Email - moving your email without changing Internet Service Providers

Everyone's familiar with the urban legend about the letter or postcard that arrives twenty years late and sets off some tragic chain of events.

Email isn't immune, 'though the time spans involved tend to be considerably shorter.

Sometimes - and for a variety of reasons - email arrives hours or days late.


There are many possible reasons, including a mail server crash, or an overload caused by a deluge of spam or a denial of service attack. There's also plain old incompetence.

Whatever the reason, it's possible to move your mail somewhere else. There are the free mail services, such as Yahoo!, Hotmail and

If you want to have more of your own identity - you'll have to register a domain name. And then find a hosting service for your email accounts.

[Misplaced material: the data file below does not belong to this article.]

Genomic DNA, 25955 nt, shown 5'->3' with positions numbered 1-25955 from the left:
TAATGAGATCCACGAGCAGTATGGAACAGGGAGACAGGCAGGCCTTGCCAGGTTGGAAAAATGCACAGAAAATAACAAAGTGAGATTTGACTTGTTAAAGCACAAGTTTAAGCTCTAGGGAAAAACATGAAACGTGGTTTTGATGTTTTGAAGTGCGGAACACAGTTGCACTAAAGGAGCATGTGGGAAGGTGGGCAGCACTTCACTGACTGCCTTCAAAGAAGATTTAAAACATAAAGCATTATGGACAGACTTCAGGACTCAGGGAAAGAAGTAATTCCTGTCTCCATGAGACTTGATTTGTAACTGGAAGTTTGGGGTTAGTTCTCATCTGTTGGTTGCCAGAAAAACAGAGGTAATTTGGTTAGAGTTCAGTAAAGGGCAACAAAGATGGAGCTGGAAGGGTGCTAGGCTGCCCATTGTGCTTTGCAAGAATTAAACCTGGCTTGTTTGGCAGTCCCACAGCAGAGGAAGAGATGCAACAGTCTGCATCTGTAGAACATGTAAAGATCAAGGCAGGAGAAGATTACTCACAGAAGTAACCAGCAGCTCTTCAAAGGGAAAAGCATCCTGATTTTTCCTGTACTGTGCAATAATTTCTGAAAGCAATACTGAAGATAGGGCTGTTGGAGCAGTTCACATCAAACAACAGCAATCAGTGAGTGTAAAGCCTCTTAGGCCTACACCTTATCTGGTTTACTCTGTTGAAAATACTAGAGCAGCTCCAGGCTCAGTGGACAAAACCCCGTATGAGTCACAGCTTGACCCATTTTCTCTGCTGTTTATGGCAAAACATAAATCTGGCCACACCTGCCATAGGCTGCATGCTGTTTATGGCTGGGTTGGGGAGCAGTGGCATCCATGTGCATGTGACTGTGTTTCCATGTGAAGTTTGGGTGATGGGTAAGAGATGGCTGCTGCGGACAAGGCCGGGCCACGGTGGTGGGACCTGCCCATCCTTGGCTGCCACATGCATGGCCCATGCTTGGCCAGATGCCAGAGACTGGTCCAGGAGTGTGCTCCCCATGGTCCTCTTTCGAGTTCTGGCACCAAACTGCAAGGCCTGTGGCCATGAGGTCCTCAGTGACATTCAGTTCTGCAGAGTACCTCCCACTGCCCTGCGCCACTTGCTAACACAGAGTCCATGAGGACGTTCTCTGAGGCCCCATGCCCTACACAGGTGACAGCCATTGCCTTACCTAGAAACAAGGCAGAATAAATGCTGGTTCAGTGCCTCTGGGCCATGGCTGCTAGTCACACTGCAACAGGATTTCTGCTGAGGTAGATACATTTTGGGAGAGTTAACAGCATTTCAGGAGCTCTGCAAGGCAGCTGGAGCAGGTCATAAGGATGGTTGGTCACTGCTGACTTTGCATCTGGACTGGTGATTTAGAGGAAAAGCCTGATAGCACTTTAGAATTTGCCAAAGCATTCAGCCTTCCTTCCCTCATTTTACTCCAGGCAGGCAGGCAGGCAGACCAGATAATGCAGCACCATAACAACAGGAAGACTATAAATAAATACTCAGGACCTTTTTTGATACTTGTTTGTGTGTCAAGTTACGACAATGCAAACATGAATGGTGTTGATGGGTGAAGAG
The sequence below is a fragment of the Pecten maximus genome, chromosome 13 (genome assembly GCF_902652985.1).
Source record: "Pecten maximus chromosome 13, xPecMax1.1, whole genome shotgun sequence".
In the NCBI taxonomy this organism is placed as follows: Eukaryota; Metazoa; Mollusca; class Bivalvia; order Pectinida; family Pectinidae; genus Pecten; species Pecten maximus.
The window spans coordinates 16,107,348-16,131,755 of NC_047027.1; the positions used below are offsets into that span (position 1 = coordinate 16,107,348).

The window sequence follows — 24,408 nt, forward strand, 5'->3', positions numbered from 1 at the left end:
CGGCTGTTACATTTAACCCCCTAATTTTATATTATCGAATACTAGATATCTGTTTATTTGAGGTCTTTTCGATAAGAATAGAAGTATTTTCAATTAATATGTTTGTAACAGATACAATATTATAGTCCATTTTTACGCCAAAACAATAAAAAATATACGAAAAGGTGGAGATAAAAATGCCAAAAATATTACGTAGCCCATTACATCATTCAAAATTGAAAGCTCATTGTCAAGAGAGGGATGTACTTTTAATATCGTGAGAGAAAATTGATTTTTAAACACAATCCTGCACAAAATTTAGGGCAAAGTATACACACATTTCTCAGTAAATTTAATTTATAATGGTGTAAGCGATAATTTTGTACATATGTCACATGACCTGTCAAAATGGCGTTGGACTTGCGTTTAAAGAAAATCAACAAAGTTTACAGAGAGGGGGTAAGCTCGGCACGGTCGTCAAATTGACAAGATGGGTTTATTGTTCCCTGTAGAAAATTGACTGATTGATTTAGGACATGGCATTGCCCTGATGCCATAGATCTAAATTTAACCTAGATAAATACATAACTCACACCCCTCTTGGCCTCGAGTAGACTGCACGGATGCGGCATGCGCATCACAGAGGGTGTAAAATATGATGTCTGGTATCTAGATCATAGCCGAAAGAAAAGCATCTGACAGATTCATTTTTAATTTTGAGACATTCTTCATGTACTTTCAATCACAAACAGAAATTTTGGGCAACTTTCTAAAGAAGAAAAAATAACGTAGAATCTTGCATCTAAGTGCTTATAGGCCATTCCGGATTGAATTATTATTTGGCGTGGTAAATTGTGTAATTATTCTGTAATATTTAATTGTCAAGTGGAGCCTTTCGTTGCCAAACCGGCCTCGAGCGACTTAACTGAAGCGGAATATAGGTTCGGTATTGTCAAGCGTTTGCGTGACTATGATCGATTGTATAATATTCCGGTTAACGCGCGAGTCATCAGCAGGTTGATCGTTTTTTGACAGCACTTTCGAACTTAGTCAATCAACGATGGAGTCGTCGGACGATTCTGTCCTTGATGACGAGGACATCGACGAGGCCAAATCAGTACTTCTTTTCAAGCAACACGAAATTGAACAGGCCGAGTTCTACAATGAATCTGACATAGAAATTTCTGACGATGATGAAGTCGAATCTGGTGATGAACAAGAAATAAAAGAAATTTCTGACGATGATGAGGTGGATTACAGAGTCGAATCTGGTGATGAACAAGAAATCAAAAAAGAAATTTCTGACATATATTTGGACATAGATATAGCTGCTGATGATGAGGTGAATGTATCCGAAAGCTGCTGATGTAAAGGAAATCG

Using webmail at a third-party host rarely presents a problem. (Third-party as in - not your Internet Service Provider. If their mail doesn't work using their own domain name, it's probably not going to work using yours.) But using popmail - which is what you need for email clients such as Outlook or Eudora - can be a problem.

Because of the increase in spam, many ISP's have instituted what's know as 'port 25 blocking'.

Computers use ports to route specific types of traffic in and out. Port 25 is generally used for mail. But malicious software can turn computers into zombies - groups of them are called botnets - that are then used to send out junk mail. By blocking the standard mail port, ISP's can prevent that junk mail from reaching the network.

Many hosting companies, therefore, provide an alternate port for outbound mail. You will have to change the port setting in your email software (it's really not all that difficult - the trick is knowing where to look).

Cheers, George

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